When I entered the first grade at a private school for girls in Montreal, my long hair pulled smoothly back, green wool tunic perfectly pressed, I was the only little girl who couldn’t yet read or write. They had taken a chance on admitting me anyway, hoping I would catch up to the others, and eventually, I did.
This is not a story about myself that I actually remember. I do have vivid memories of kindergarten–hatching baby chicks, growing grass in styrofoam cups full of dirt, painting, and singing songs. I also remember thinking that the simple math and coloring instructions on my entrance test to the private school were easy. The rest is a story I had to be told, but I absorbed it into my own memory the way we do the photographs we see of ourselves as infants–peering into our lives as if through a window, instead of through our own eyes.
I’m thinking about this now because that first grade year was also the first time I ever wrote a story. I wrote in on my own steam. It wasn’t assigned to us, but it was prompted by a list of suggested story titles that my teacher, Mrs. Cude, had hung on our classroom wall. It was a simple story called “The Magic Mittens.” It may have spanned an entire two pages of wide-ruled first grader paper in my new, perfect, round, six-year-old printing. (My mother could still have it, stashed away in a box of childhood mementos somewhere in the storage area of her condo that she refers to as the swamp.) Nonetheless, I was asked to read my story aloud in front of our junior school weekly assembly. My story made me feel famous in that world. There may even have been an “author of the month” button–fashioned from colored construction paper–pinned to the wool plaid chest of my tunic.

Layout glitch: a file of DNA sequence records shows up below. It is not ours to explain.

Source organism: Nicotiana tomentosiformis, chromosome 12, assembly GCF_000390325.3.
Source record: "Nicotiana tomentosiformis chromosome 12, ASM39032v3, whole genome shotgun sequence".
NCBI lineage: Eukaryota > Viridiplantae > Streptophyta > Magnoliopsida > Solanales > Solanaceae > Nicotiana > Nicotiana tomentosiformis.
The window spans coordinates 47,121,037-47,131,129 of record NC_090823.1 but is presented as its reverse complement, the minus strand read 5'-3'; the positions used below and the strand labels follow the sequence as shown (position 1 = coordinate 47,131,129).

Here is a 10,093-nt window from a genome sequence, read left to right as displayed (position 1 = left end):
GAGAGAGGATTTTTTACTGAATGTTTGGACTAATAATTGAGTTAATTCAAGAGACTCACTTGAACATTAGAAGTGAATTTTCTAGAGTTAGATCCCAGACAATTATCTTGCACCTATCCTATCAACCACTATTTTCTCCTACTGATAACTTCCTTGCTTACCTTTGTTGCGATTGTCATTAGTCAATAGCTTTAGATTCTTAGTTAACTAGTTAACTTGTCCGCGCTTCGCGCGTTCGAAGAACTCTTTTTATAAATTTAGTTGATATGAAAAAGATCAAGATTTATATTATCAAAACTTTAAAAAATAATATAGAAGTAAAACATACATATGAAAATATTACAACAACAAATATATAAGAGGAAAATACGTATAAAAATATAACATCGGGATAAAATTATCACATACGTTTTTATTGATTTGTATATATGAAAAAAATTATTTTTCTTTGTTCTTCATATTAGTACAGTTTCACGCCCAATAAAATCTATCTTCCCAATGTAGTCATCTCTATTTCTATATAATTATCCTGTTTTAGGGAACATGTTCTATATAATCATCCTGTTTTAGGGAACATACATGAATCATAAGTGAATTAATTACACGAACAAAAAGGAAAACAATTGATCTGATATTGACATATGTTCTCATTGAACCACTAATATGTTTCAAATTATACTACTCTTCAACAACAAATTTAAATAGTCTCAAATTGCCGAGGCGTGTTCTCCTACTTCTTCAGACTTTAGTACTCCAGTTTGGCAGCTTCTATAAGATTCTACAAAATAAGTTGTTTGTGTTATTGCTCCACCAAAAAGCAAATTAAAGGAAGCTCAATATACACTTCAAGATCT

Maybe this was how it began. Writing has always been with me, and I remember wanting to be a writer for many years when I was a child. But I also wanted to be an actor, a singer, an artist. I never really studied writing. Instead, I earned a bachelor of fine arts degree, followed by a master’s in art history–this was my way of being practical. With an MA I could teach, operate an art gallery, go on to a PhD and become a professor. Still, I wrote. Obsessed with Michelangelo, I wrote a chapbook of poems about a woman whose home is invaded by a strange incarnation or dream of him. He breaks through the ceiling in her bedroom to make a studio skylight. All through the day and night, he hammers at his marble, floating white dust everywhere, haunting her. I still treated writing like a hobby, something I did on my lunch hour while I ate a sandwich in the cold cafeteria next to the gallery where I was working. Yet it stayed with me through everything else I did, close to my heels like a faithful dog.
Sometimes, I think that the Michelangelo woman is really me.
Eventually, I moved with my husband to a small city in Michigan where there very few art galleries. I published the poetry book, called Michelangelo and Me, with a small press. I had two babies and raised them. Then the writing desire came back, like that long-dead artist, to crack its own skylight in the ceiling of my life. Illuminating everything, like a flash to take a new picture.
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